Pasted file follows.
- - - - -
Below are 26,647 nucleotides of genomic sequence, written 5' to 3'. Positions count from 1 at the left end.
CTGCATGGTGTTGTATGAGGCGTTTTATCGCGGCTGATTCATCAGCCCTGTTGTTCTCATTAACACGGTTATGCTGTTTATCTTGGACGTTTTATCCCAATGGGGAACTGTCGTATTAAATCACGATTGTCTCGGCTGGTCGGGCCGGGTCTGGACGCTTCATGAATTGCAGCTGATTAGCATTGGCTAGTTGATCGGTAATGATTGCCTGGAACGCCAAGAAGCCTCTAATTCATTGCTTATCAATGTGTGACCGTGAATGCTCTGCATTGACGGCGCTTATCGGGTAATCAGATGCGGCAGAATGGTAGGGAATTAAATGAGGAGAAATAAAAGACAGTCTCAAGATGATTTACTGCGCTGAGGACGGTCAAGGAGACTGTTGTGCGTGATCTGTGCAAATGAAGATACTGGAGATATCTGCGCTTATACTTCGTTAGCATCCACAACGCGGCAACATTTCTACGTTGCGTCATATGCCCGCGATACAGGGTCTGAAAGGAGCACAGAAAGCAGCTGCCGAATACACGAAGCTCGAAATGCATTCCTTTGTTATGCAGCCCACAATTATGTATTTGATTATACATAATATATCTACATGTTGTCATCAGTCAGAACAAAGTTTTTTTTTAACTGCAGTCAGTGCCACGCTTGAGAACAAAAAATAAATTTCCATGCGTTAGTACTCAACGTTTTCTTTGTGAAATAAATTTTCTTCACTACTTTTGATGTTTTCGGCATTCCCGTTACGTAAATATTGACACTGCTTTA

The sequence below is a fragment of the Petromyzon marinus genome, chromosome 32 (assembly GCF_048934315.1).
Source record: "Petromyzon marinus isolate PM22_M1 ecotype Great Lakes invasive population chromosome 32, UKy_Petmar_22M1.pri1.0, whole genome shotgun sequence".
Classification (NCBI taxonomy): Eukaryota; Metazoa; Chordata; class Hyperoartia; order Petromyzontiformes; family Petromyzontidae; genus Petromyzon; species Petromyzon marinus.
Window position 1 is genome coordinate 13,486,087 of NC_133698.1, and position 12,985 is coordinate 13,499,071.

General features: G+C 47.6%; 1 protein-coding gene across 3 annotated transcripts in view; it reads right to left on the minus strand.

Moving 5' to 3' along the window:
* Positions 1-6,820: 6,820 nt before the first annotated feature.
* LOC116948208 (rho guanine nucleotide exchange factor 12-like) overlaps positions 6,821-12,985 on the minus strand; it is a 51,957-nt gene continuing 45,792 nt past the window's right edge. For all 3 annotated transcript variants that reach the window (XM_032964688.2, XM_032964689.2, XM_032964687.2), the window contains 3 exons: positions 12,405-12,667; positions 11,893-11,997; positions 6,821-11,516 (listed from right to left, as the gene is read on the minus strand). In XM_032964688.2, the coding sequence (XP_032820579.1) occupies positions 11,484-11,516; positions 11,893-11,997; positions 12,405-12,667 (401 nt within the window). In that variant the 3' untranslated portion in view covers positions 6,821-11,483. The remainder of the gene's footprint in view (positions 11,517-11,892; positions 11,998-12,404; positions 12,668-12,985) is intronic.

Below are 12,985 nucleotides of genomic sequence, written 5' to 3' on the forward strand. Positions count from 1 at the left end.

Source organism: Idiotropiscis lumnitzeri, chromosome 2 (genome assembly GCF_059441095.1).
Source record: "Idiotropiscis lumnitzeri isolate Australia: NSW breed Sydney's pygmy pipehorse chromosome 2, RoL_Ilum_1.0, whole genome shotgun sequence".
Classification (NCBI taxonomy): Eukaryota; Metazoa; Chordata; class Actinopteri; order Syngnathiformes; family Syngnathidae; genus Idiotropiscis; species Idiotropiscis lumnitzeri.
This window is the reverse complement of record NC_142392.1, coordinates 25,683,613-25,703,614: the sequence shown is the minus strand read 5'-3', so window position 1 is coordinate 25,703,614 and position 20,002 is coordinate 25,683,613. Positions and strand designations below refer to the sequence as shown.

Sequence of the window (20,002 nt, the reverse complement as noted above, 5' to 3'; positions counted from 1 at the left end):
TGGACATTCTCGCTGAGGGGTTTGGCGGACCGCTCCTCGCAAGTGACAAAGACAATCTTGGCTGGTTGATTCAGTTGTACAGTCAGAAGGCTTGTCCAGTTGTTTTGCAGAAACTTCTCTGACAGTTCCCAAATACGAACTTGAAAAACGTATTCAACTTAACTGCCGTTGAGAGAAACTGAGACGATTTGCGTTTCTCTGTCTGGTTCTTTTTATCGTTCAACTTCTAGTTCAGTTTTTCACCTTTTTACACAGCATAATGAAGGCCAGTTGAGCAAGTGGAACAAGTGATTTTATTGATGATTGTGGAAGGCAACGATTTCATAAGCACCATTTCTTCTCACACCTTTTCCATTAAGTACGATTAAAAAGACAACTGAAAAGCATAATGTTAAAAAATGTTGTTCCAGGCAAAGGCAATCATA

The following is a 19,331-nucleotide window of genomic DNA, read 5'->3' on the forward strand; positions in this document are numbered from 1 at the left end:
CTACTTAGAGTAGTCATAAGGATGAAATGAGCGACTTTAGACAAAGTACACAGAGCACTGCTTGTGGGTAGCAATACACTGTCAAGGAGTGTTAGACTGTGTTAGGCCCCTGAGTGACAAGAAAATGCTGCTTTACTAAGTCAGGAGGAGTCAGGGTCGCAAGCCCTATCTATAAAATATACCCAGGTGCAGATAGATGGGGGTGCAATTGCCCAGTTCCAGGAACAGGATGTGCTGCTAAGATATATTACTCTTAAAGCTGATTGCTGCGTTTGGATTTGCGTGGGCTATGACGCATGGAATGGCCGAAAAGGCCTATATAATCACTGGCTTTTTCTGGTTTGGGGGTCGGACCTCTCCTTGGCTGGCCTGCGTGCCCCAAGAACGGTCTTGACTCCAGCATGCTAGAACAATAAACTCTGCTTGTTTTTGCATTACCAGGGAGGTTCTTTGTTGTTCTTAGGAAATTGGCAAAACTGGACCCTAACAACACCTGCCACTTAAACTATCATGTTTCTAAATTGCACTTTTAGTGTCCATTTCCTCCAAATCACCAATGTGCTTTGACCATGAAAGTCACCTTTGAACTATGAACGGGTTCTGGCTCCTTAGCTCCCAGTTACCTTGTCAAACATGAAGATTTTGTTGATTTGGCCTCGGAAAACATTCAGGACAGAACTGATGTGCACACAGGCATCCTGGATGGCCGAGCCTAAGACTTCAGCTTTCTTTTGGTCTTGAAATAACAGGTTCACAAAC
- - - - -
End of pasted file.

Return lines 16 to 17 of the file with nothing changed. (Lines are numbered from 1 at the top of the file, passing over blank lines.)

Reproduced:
Sequence of the window (20,002 nt, the reverse complement as noted above, 5' to 3'; positions counted from 1 at the left end):
TGGACATTCTCGCTGAGGGGTTTGGCGGACCGCTCCTCGCAAGTGACAAAGACAATCTTGGCTGGTTGATTCAGTTGTACAGTCAGAAGGCTTGTCCAGTTGTTTTGCAGAAACTTCTCTGACAGTTCCCAAATACGAACTTGAAAAACGTATTCAACTTAACTGCCGTTGAGAGAAACTGAGACGATTTGCGTTTCTCTGTCTGGTTCTTTTTATCGTTCAACTTCTAGTTCAGTTTTTCACCTTTTTACACAGCATAATGAAGGCCAGTTGAGCAAGTGGAACAAGTGATTTTATTGATGATTGTGGAAGGCAACGATTTCATAAGCACCATTTCTTCTCACACCTTTTCCATTAAGTACGATTAAAAAGACAACTGAAAAGCATAATGTTAAAAAATGTTGTTCCAGGCAAAGGCAATCATA